Photo: Shari Altman

Photo: Shari Altman

So, every year I wait for you. Beginning in September, when I’ve had all I can take of humid, sweaty, melty days, I check the weather report religiously, waiting for your arrival. I trust that you will rescue me, and every year, without fail, you do. It’s always later than I would hope, usually mid-October, a good month or so after the calendar touts your arrival and long after you’ve swept through my old stomping grounds.

My family calls to tell me that it’s forty degrees when I’m still melting in eighty degree heat. Forty degrees may be cold, but I get jealous. I long for you. I want more than anything to pull down my box of sweaters and wear them all in your name. I want to walk outside and feel my cheeks flush at a passing breeze. I want you with me forever.

Though I am grateful to have you, I know that for now I don’t have you fully. Not here, where I currently call home. Where I live is subtropical, and you don’t venture that far south. Instead you blow kisses in my direction, enough to drop the temperatures a bit, but you prefer the north. You change the colors of their leaves, keep them swaddled in wool scarves and turtlenecks, and encourage the ample stocking of firewood. I don’t begrudge you this. After all, I decided to move away. What I didn’t realize is that I was leaving you. I took you for granted for so many years, and now that I yearn for you and want you back, I can’t have you. And you know it.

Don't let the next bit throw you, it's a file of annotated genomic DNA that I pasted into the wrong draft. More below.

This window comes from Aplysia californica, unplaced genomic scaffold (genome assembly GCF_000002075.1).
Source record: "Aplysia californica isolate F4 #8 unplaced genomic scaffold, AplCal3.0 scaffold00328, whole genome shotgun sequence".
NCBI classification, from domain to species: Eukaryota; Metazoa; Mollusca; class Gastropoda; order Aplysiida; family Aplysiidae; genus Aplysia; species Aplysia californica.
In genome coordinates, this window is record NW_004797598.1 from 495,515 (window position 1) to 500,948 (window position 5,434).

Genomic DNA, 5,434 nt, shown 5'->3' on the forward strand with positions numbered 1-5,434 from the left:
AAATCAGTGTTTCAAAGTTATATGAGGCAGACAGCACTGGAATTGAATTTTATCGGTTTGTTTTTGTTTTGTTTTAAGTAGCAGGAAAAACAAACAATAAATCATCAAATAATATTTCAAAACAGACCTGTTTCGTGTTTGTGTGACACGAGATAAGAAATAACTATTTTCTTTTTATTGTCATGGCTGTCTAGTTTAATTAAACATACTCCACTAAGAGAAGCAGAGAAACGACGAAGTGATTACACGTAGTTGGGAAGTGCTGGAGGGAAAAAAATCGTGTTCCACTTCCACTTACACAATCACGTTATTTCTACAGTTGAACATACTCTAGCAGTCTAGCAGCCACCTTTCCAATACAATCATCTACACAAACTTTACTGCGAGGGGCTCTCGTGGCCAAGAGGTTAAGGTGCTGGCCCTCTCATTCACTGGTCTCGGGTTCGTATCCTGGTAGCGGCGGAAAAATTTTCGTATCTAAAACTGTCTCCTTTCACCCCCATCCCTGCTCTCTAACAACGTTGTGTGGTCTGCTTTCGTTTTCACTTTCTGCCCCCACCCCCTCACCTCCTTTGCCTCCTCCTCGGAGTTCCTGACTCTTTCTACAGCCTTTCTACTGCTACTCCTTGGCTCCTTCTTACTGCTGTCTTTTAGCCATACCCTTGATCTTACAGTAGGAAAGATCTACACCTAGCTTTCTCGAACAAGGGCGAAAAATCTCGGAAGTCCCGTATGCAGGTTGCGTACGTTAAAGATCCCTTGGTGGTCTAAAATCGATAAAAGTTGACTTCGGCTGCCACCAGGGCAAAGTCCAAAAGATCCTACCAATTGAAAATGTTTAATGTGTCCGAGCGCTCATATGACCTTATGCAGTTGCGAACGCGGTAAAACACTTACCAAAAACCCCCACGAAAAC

Photo: Shari Altman

Photo: Shari Altman

This morning, I went for a walk looking for evidence of you. The sky was grey, swelling with the onset of a storm. The wind gusted and whipped my hair across my face. I saw block after block of green leaves on trees that refuse to admit that summer is over and it’s time to let go.

But then I turned a corner and saw it – just a glimpse. A swirl of brown leaves on the sidewalk peppered with tiny red rebellious leaves, ones that have embraced you, ones that I love. I thought about chasing after them and catching as many little red leaves as I could, but I didn’t want to go overboard. Lord knows who would’ve seen me on the side of the road stuffing leaves into my shirt like a crazed game show contestant or a scarecrow.

I’m not quite that crazy. Instead, my mother-in-law has promised to wax leaves from the north and send them to me soon. Autumn, it’s not soon enough – I want them now.

2910130757_c526336a7f_b

Photo: Shari Altman

You are so much more than cool temperatures and changing leaves. You are a season, a time frame. You are September, October, and November. You are the beginning of the school year and the ushering in of the holidays. You are apples and pumpkins, hayrides, and corn mazes. You are my reason to wear corduroy.

This is a love that will surely endure the test of time.

When my husband and I gear up for baseball playoffs and football Sundays, I know you are close. He spends hours in the kitchen making chili and I make apple crisp and pumpkin bread. It’s all we eat for weeks at a time. We drink pumpkin spice coffee in the mornings and pumpkin ale at night. We savor you.

Autumn, without you, my life would be incomplete. You are the scarf around my neck, the cool air tickling my nose. I love you unapologetically, forever and ever.

To Be Young@Heart

It’s not often that I find a film worth recommending to everyone I know. But once in a while I come across something that’s truly special – redemptive and beautiful and life affirming – and I might as well stand on a busy street corner shouting to passersby that they need to see this film. That they must move this film to position #1 in their Netflix queue and harass the mail carrier every day until he finally brings it.